Map of user journey on whiteboard

I have worked on many different digital projects as a user researcher over the years, helping to develop services used by both citizens and DWP colleagues.

The one thing they have in common is that .

The user doesn’t differentiate between the digital and non-digital parts of the service. For them it’s one service which begins before they step into the digital service and finishes after they step out of it.

It’s therefore vital that at every stage of the lifecycle we research in the context of the wider service.

In discovery user research surfaces many problems which are prioritised based on user need and the impact the solution will deliver.

In my previous blog I describe a framework we can use in discovery that helps us identify, define and understand problems.

This blogpost builds on that by looking at the next stages (both alpha and beta) where we build, test and iterate solutions.

The non-digital parts of the journey are important too

When you’re building and testing a shiny new digital service, it’s all too easy to concentrate on that service and forget the other parts of the journey that the user experiences.

But problems in the non-digital parts of the journey must not be ignored otherwise we risk implementing something that only addresses problems in one area. It could potentially make something worse elsewhere in the journey.

It’s like putting a shiny new coat of paint on a car whose engine doesn’t work properly. It may look good but it probably won’t get you from A to B.

So how do we make sure we look under the bonnet, identify problems with the engine and fix them?

My 3 tips for focusing on the end-to-end journey

1. Define the user’s goal

What do they want to achieve when they engage with the service? How they achieve their goal is important (for example, using a great digital application process) but making sure they achieve their goal is vital.

I’m currently working on a new digital service that will help landlords to apply for rent and rent arrears to be paid directly to them from their tenant’s Universal Credit claim. The service is called Apply for Direct Rent Payments.

The landlord’s goal when using this service is quite simple: “to get my rent and rent arrears paid to me as soon as possible.”

Apply for direct rent payments screenshot

Apply for direct rent payments screenshot

2. Test the digital service in the context of the full end-to-end service

You need to see whether the goal has been met and if not, to understand why. Diary studies and customer journey mapping are great methodologies to consider measuring this.

If the rest of the end-to-end service offers a poor user experience, it doesn’t matter how fantastic the digital service even if the user meets their goal.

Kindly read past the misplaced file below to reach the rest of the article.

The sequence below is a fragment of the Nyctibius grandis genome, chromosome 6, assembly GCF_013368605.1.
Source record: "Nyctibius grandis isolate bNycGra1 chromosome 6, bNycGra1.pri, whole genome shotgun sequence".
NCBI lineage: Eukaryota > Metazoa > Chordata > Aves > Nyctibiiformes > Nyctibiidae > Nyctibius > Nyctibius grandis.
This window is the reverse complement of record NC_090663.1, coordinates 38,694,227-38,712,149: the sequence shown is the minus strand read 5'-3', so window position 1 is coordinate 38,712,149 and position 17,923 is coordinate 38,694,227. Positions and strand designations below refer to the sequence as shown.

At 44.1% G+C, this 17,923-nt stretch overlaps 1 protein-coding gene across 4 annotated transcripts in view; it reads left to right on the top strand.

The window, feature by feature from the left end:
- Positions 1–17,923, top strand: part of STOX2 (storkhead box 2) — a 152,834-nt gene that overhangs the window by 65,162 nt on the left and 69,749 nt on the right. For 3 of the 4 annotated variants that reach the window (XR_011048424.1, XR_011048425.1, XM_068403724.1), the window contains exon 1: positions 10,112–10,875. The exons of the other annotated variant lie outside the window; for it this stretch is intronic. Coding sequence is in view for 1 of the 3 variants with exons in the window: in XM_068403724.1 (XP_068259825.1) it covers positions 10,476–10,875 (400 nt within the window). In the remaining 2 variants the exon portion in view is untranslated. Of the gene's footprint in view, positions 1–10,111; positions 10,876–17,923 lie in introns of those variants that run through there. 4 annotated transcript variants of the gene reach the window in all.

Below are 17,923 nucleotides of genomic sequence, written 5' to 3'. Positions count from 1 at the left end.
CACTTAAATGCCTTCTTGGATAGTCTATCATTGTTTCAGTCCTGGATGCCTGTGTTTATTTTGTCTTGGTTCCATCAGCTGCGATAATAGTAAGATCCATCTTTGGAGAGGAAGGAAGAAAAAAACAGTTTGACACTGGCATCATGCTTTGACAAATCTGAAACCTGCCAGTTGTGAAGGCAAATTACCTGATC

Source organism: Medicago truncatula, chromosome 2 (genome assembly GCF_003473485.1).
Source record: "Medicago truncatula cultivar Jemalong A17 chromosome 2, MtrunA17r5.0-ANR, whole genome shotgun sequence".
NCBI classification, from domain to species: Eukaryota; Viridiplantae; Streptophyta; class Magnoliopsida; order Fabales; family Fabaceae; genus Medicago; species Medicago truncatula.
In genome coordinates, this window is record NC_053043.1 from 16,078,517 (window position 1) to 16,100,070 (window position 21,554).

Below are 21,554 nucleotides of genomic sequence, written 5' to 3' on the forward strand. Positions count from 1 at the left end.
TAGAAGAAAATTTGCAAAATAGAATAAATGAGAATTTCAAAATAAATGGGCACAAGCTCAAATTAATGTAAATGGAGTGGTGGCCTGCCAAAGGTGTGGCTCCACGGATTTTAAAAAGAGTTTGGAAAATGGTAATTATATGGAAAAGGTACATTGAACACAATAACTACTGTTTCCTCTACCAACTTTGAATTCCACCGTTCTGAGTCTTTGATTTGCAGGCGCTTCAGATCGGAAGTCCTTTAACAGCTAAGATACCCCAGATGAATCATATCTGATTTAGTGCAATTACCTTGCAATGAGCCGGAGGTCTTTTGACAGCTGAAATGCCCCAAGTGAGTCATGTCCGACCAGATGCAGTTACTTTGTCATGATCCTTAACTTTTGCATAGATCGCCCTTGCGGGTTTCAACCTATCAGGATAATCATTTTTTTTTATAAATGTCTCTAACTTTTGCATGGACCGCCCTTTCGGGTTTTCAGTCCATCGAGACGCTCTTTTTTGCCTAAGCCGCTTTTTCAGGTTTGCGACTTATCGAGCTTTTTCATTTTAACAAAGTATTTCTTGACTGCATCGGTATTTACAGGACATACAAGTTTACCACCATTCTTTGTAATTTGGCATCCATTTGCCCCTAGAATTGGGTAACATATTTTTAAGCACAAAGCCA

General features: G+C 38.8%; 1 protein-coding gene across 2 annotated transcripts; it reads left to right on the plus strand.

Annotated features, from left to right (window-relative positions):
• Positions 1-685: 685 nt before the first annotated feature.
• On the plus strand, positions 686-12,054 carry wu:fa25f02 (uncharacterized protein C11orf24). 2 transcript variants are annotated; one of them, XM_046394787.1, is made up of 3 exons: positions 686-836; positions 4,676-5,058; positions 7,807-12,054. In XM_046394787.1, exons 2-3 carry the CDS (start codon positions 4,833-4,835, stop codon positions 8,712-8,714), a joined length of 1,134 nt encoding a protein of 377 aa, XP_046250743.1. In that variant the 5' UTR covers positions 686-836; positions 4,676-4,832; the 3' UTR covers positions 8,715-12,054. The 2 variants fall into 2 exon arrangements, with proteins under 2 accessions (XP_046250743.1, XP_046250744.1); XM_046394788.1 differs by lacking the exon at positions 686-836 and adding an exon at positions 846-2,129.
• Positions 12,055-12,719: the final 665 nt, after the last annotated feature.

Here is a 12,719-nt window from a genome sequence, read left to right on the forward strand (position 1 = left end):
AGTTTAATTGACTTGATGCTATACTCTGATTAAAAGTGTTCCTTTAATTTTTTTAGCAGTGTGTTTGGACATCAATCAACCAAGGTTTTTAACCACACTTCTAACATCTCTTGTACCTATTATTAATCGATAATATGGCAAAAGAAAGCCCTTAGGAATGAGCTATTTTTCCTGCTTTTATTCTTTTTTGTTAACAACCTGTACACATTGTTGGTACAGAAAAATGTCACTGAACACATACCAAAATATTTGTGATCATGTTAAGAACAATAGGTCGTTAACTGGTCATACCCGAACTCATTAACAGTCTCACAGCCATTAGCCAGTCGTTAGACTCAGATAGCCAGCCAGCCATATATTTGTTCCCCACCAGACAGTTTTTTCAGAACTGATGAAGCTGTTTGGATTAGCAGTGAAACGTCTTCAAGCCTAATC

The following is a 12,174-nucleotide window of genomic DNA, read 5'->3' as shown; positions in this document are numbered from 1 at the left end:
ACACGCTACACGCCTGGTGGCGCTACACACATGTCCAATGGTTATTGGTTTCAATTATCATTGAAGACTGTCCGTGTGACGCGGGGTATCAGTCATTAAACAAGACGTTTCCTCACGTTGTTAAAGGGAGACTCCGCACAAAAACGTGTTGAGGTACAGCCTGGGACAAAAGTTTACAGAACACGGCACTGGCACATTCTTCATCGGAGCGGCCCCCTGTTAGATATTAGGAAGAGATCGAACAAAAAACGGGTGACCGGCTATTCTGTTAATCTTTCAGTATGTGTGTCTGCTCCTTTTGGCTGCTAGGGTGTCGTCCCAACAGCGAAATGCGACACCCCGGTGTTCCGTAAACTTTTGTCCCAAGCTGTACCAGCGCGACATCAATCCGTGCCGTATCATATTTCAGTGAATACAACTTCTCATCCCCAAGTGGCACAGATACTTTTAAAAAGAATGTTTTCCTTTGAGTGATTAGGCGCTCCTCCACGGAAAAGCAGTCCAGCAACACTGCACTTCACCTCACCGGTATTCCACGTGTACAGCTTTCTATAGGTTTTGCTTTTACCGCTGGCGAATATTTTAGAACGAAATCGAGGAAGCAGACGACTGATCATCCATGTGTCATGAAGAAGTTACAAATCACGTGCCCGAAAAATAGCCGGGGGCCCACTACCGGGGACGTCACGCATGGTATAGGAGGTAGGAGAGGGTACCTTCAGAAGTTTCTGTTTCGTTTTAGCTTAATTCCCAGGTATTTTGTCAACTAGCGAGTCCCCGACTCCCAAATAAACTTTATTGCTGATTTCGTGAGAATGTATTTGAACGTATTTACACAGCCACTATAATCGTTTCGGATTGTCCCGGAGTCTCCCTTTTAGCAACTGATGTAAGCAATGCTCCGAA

Often the introduction of a digital service will have a ripple effect on problems that exist elsewhere in the non-digital journey. However, some problems will persist regardless of what you introduce digitally and you need to define and understand them because they have an impact on the user’s experience.

The discovery phase of Apply for Direct Rent Payment highlighted two problem areas. One related to the application process and the other was communications to landlords through the journey.

Although we developed a solution aimed at addressing problems with the application we tested the full end-to-end journey in Private Beta to learn whether the service had a positive impact on communications elsewhere in the user journey.

What we learnt was communications continued to be poor and left some landlords annoyed and frustrated as they were spending time and effort chasing existing requests and sending duplicate ones. The risk of ignoring this is that landlords may choose to rent to tenants not on universal credit because of their experience with this service.

3. Share your findings widely

Introducing a fantastic digital service that offers a great user experience in isolation is of little benefit if it uncovers issues elsewhere in the non-digital part of the journey which affect the user goal.

Building strong relationships with stakeholders in strategy policy, operations and delivery is really important to prevent this. Working collaboratively, pooling expertise and sharing your research findings with them will help you identify, build and test non-digital solutions to problems identified in the full end-to-end service.

The Apply for Direct Rent Payment team are currently working with stakeholders to understand and define the problems and in turn, the user needs around communications. Once this is done we can then prioritise and implement a number of digital and non-digital solutions to address those problems together.

Working together to deliver better services

As an organisation DWP delivers ‘services’ which have both digital and non-digital elements. As a result, we need to better recognise that digital services are not a panacea and that not all solutions are digital.

Digital teams don’t have the capability or resource to fix every problem that research identifies but by working smarter and collaboratively with operational colleagues we can all deliver better services for the user.

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Original source – DWP Digital

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